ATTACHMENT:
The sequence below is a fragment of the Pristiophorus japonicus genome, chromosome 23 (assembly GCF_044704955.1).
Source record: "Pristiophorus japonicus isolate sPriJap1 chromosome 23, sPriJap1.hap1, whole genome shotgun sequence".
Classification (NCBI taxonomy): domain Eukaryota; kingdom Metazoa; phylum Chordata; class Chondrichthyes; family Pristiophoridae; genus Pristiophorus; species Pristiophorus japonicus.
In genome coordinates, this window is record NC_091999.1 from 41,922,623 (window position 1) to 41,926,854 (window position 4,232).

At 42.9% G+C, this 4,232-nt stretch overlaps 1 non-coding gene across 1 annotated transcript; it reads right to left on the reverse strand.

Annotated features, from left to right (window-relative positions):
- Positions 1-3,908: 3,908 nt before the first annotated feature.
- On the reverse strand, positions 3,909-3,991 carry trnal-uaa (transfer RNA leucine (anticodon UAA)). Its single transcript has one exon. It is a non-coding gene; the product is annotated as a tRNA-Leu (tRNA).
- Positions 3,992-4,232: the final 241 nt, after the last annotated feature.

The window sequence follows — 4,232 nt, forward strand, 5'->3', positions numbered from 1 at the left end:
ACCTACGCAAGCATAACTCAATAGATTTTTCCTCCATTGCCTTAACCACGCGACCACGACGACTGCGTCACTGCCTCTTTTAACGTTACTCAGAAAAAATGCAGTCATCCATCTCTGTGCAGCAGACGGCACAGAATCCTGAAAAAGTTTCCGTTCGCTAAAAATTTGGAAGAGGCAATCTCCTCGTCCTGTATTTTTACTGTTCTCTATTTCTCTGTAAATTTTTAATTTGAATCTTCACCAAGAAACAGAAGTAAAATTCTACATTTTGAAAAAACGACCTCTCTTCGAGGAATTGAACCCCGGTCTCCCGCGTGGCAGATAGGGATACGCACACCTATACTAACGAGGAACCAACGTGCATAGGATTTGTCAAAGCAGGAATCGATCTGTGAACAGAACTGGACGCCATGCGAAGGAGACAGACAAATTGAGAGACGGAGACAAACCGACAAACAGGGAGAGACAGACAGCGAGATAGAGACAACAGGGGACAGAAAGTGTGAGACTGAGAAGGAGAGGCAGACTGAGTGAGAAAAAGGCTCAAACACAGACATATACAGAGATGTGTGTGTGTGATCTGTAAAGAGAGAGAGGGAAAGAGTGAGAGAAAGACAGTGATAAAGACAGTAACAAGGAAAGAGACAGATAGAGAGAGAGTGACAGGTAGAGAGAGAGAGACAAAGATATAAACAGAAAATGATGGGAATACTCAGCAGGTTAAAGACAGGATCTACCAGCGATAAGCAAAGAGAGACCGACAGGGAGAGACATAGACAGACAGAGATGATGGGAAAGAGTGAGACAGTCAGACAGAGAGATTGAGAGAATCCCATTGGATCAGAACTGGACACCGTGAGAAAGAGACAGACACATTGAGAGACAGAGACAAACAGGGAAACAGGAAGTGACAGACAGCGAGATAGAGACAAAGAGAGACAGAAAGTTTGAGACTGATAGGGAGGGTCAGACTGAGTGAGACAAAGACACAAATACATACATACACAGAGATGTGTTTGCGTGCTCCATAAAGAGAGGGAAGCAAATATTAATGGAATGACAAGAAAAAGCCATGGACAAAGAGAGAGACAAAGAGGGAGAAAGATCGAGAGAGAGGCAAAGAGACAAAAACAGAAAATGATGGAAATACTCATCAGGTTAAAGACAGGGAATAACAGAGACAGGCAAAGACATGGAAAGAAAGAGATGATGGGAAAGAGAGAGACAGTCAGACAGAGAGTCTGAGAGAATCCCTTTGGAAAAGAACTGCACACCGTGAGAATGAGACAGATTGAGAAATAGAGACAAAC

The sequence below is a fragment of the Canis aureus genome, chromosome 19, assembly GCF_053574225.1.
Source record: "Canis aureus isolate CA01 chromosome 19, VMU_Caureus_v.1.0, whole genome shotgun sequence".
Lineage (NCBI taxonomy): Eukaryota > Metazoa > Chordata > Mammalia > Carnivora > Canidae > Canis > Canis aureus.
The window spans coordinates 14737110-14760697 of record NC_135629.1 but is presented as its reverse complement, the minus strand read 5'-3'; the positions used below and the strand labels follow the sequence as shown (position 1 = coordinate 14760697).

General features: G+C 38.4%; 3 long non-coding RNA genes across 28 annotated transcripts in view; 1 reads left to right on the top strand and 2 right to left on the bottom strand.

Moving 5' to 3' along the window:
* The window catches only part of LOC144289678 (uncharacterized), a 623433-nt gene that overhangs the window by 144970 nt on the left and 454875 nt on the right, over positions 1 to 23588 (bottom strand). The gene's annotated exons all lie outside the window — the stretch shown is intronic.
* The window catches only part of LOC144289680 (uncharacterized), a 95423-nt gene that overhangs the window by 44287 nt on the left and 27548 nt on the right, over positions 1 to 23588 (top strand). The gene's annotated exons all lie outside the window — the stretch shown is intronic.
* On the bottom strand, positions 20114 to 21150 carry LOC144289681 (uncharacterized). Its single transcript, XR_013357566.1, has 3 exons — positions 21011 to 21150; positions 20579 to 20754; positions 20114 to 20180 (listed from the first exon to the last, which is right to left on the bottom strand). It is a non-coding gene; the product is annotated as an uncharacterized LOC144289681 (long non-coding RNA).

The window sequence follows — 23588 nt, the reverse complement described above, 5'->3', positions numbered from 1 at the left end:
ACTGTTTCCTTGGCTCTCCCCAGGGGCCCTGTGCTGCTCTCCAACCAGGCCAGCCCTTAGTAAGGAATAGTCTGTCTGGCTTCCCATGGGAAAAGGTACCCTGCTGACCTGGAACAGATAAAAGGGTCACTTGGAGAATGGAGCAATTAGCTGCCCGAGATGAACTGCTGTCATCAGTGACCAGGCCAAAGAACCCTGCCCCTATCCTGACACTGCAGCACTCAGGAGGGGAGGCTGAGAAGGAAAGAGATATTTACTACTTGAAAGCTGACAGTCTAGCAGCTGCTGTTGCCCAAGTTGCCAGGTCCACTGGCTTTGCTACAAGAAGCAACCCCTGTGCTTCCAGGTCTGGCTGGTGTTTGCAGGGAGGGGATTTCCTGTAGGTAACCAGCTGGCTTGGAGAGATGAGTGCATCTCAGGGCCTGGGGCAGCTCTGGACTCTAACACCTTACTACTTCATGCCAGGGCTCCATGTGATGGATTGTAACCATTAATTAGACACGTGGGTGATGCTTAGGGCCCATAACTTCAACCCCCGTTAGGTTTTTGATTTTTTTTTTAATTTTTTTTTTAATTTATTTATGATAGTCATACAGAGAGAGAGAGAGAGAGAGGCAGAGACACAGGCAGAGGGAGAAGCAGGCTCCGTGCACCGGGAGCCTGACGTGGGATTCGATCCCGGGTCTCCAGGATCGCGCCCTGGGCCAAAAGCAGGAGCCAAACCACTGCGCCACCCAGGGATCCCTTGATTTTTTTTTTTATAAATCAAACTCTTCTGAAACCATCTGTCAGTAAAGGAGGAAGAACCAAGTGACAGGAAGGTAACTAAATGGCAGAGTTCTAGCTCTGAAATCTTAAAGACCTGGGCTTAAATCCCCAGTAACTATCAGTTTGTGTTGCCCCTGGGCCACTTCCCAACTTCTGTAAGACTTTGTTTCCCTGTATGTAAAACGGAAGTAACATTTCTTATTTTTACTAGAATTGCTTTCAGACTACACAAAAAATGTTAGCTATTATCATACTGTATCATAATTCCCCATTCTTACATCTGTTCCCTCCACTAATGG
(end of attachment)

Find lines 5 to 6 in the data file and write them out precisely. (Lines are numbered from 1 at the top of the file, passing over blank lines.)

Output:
At 42.9% G+C, this 4,232-nt stretch overlaps 1 non-coding gene across 1 annotated transcript; it reads right to left on the reverse strand.

Annotated features, from left to right (window-relative positions):